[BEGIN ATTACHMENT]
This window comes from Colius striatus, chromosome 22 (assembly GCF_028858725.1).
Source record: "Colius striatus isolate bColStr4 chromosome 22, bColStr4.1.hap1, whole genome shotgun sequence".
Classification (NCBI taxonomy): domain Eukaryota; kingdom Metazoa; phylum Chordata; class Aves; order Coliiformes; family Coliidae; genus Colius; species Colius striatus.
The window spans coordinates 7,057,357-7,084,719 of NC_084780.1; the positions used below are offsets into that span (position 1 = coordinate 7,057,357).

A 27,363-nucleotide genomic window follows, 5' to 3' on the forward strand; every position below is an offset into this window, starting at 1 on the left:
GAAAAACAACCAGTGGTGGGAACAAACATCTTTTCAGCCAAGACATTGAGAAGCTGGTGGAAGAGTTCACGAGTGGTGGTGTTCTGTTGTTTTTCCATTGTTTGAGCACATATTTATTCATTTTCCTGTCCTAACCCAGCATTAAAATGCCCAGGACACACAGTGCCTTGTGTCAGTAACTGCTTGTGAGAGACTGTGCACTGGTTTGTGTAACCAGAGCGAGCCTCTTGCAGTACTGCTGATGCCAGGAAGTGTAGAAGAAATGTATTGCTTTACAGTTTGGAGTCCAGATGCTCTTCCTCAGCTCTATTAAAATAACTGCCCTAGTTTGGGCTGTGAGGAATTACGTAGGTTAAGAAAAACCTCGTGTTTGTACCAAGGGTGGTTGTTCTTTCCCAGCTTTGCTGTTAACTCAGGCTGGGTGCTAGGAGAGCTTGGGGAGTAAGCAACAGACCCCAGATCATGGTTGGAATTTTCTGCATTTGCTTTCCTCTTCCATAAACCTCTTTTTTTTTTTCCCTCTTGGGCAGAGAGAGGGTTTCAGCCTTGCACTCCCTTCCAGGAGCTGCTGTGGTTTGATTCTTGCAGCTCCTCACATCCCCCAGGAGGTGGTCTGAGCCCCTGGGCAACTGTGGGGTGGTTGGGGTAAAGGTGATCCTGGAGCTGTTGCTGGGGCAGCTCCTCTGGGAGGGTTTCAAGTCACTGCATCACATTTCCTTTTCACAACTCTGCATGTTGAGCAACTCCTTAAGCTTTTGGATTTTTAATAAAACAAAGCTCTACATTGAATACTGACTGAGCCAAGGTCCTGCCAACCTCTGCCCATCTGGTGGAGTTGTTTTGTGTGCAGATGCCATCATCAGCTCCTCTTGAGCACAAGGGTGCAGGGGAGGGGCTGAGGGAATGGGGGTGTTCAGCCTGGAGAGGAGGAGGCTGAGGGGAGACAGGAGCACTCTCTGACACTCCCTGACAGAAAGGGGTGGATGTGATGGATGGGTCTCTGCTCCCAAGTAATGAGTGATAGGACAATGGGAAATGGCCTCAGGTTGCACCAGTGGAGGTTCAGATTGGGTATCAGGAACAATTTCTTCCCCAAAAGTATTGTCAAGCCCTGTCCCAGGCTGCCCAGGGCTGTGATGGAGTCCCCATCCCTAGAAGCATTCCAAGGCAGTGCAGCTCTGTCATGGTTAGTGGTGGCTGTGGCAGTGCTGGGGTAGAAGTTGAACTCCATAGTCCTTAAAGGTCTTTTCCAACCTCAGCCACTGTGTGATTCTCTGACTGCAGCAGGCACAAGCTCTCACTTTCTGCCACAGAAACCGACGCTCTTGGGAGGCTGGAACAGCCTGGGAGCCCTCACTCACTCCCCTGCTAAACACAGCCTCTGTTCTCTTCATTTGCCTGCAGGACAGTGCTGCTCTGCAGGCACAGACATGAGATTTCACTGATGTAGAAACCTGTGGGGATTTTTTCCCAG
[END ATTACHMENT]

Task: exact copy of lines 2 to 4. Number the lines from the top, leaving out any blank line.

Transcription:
Source record: "Colius striatus isolate bColStr4 chromosome 22, bColStr4.1.hap1, whole genome shotgun sequence".
Classification (NCBI taxonomy): domain Eukaryota; kingdom Metazoa; phylum Chordata; class Aves; order Coliiformes; family Coliidae; genus Colius; species Colius striatus.
The window spans coordinates 7,057,357-7,084,719 of NC_084780.1; the positions used below are offsets into that span (position 1 = coordinate 7,057,357).